Sunday, August 29, 2004

Marchers Denounce Bush as They Pass G.O.P. Convention Hall

NY Times
August 29, 2004
Marchers Denounce Bush as They Pass G.O.P. Convention Hall

On bicycles, on foot, and some with their children in tow, hundreds of thousands of people moved through areas of Manhattan today in rallies or mass demonstrations, carrying messages against war and the Bush administration.

In the largest demonstration ever at a political convention, people swarmed through the midtown area of Manhattan in a march organized by United for Peace and Justice, passing by Madison Square Garden, where this week's Republican National Convention starts on Monday. At the height of the march, it took more than an hour to move one block.

Groups of bicyclists were detained by police officers on scooters in other parts of the city.

The police cordoned off an area along Seventh Avenue near the Garden when a papier-mâché likeness of a green dragon went up in flames. The fire was quickly extinguished. A protester was arrested on arson charges and a police officer suffered third-degree burns on his hand while making the arrest, the police said.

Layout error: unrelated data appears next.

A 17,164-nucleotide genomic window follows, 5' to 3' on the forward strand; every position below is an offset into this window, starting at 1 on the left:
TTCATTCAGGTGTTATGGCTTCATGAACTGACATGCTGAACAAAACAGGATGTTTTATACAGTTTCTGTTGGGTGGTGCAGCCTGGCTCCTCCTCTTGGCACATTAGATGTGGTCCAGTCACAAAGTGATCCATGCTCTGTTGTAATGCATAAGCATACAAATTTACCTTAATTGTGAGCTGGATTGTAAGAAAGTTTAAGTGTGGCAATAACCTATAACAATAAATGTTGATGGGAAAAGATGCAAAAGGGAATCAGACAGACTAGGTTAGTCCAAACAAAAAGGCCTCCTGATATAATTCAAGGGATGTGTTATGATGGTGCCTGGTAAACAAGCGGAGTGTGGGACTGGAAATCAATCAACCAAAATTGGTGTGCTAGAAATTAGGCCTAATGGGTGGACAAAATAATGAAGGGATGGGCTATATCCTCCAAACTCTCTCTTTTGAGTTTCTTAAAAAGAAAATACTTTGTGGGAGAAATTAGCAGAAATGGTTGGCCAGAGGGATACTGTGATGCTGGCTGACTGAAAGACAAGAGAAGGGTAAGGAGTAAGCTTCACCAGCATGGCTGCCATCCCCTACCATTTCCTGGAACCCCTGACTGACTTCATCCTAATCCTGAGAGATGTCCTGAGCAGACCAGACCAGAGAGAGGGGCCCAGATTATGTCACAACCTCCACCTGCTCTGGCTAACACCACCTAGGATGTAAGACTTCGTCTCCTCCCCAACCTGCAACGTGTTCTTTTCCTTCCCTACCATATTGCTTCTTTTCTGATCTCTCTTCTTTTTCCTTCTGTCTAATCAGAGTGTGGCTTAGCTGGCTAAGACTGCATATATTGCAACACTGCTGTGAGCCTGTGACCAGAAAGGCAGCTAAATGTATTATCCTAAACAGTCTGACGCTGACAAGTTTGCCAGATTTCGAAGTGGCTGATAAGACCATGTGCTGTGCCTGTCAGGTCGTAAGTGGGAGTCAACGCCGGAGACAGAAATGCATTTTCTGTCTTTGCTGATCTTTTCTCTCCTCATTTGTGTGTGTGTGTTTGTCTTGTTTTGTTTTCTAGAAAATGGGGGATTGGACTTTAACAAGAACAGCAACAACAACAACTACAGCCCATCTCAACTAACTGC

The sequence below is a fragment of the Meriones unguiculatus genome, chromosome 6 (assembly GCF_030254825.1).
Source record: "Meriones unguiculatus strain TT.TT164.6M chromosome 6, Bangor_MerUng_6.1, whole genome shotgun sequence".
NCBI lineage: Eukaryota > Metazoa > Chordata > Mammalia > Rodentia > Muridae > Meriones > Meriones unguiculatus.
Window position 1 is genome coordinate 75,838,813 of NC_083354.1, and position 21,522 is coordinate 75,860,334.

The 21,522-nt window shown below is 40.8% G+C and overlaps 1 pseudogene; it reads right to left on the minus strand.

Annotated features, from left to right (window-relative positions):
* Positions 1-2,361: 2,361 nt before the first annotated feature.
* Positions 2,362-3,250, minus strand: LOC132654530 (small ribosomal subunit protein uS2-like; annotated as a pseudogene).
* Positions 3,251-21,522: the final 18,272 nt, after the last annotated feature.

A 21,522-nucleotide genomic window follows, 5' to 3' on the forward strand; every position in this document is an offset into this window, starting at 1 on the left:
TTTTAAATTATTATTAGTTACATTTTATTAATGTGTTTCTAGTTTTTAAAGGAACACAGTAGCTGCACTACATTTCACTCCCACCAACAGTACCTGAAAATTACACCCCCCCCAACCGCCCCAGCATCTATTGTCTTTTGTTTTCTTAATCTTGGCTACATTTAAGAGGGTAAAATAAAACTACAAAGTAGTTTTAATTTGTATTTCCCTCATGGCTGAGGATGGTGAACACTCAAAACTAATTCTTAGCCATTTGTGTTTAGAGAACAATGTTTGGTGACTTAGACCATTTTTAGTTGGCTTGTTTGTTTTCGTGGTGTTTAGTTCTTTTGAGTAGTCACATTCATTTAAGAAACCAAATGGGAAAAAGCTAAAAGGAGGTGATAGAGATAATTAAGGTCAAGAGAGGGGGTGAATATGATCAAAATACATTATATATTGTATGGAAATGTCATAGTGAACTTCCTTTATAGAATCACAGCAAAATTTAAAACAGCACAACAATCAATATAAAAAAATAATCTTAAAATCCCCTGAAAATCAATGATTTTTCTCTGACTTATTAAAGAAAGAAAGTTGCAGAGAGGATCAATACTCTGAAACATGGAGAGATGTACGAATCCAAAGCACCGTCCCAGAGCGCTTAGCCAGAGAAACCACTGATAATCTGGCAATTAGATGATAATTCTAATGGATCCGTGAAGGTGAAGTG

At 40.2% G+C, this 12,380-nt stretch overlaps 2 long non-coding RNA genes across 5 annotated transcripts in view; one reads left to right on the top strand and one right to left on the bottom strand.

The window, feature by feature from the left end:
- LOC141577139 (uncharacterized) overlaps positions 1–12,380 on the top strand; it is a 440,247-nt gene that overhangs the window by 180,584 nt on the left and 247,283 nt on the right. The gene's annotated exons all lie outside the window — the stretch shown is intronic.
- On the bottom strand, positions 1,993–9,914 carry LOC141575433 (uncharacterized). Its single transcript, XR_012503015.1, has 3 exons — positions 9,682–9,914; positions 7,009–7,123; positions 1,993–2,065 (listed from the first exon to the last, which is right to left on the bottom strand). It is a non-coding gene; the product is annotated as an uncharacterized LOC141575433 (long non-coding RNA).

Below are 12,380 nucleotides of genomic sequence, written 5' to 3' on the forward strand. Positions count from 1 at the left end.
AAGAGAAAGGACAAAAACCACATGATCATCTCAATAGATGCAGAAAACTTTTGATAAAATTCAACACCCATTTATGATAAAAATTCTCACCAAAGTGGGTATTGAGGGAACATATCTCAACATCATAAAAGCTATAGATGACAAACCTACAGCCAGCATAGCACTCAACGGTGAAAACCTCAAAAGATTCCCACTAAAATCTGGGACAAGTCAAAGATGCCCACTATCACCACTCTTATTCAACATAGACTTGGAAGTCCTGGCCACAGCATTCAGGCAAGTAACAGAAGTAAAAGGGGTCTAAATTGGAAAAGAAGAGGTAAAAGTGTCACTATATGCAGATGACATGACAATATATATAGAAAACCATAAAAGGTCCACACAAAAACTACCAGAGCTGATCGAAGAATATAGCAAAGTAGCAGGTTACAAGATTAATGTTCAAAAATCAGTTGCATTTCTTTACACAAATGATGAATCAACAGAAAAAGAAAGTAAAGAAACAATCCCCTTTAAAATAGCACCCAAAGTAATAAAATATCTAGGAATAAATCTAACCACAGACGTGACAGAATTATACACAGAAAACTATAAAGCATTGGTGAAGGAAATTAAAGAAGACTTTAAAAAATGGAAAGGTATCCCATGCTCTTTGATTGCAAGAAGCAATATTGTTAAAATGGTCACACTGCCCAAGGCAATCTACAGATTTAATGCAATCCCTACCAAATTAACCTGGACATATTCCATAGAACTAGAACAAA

Another officer was hospitalized after being hit in the head with a thrown object, the police said.

By 4:30 p.m., at least 134 arrests had been made, including more than 50 on charges of disorderly conduct for blocking traffic near 37th Street and Seventh Avenue on Manhattan's West Side, the police said.

Witnesses said a group of cyclists was arrested at Park Avenue South between 27th and 26th Streets. The police handcuffed the cyclists, photographed them and searched their bags, which they then placed in clear plastic sacks. Those who were detained called out that they had been riding lawfully when pulled over.

Much of the activity was focused on the Garden, where President Bush will accept his party's nomination this week. But even as the demonstrators were marching, Republican delegates were enjoying other aspects of the city, including theaters and restaurants.